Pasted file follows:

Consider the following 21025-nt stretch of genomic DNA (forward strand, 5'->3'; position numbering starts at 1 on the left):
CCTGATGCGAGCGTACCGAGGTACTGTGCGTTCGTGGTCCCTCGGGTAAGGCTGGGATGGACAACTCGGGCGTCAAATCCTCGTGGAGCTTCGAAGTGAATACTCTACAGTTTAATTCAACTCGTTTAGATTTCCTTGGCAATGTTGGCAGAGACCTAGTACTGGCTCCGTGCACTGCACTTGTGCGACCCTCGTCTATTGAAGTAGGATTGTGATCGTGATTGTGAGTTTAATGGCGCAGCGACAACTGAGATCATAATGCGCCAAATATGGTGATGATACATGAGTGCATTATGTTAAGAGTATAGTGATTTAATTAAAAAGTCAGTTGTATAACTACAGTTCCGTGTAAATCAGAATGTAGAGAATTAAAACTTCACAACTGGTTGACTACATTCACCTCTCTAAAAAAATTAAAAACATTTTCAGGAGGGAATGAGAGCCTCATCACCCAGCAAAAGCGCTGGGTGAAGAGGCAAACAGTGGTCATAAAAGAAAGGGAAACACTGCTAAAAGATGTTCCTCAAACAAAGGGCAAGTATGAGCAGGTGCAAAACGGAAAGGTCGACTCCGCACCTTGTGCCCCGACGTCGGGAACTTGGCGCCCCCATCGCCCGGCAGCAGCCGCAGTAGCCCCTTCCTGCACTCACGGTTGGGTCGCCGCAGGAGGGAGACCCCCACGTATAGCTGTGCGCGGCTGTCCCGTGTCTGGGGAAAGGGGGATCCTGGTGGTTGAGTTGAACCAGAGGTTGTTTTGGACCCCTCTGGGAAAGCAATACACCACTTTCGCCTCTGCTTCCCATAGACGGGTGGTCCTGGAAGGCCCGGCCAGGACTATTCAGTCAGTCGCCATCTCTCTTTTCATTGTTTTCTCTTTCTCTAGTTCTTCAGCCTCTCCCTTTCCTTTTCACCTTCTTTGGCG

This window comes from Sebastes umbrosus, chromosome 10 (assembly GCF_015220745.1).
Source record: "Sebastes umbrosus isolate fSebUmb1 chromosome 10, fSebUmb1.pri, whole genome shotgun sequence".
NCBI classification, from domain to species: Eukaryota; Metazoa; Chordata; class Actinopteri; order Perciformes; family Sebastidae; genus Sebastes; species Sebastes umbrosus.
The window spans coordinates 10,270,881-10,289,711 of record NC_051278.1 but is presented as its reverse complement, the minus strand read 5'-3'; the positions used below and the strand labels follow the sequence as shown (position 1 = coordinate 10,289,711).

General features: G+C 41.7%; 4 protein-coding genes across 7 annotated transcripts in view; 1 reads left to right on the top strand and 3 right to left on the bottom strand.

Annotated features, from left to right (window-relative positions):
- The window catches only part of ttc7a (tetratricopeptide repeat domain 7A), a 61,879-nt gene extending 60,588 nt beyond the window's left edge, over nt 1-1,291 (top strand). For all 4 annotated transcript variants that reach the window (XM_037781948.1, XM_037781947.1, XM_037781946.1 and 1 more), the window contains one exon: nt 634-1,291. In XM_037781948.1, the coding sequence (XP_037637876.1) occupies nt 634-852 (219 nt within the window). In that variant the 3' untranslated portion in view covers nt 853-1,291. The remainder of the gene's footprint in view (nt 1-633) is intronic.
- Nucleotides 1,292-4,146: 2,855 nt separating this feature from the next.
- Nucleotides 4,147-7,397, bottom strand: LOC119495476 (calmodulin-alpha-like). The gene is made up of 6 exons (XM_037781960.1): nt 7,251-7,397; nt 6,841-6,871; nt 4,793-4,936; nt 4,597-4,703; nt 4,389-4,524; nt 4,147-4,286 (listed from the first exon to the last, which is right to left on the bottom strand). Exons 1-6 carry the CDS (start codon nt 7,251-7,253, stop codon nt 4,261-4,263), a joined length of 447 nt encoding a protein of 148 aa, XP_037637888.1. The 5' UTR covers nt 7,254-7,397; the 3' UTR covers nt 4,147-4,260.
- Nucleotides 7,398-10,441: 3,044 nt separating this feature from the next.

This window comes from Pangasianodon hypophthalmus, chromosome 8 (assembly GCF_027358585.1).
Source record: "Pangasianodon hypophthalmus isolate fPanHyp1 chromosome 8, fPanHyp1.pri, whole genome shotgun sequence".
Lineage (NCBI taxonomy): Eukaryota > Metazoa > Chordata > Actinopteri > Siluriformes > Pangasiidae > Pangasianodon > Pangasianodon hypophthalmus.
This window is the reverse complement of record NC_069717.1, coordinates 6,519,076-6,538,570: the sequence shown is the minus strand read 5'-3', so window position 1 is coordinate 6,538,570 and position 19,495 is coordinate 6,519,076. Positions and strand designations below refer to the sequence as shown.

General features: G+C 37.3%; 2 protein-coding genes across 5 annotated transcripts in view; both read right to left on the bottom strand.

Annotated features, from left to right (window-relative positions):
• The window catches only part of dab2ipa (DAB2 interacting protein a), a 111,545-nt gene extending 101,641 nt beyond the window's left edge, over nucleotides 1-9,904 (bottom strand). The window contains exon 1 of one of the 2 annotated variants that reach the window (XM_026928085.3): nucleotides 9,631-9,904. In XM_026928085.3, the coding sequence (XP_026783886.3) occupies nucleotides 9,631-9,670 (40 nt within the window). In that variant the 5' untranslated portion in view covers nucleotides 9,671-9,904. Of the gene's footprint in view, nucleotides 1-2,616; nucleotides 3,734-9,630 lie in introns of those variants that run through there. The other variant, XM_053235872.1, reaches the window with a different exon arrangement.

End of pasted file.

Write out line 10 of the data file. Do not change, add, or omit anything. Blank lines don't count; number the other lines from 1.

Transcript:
- Nucleotides 1,292-4,146: 2,855 nt separating this feature from the next.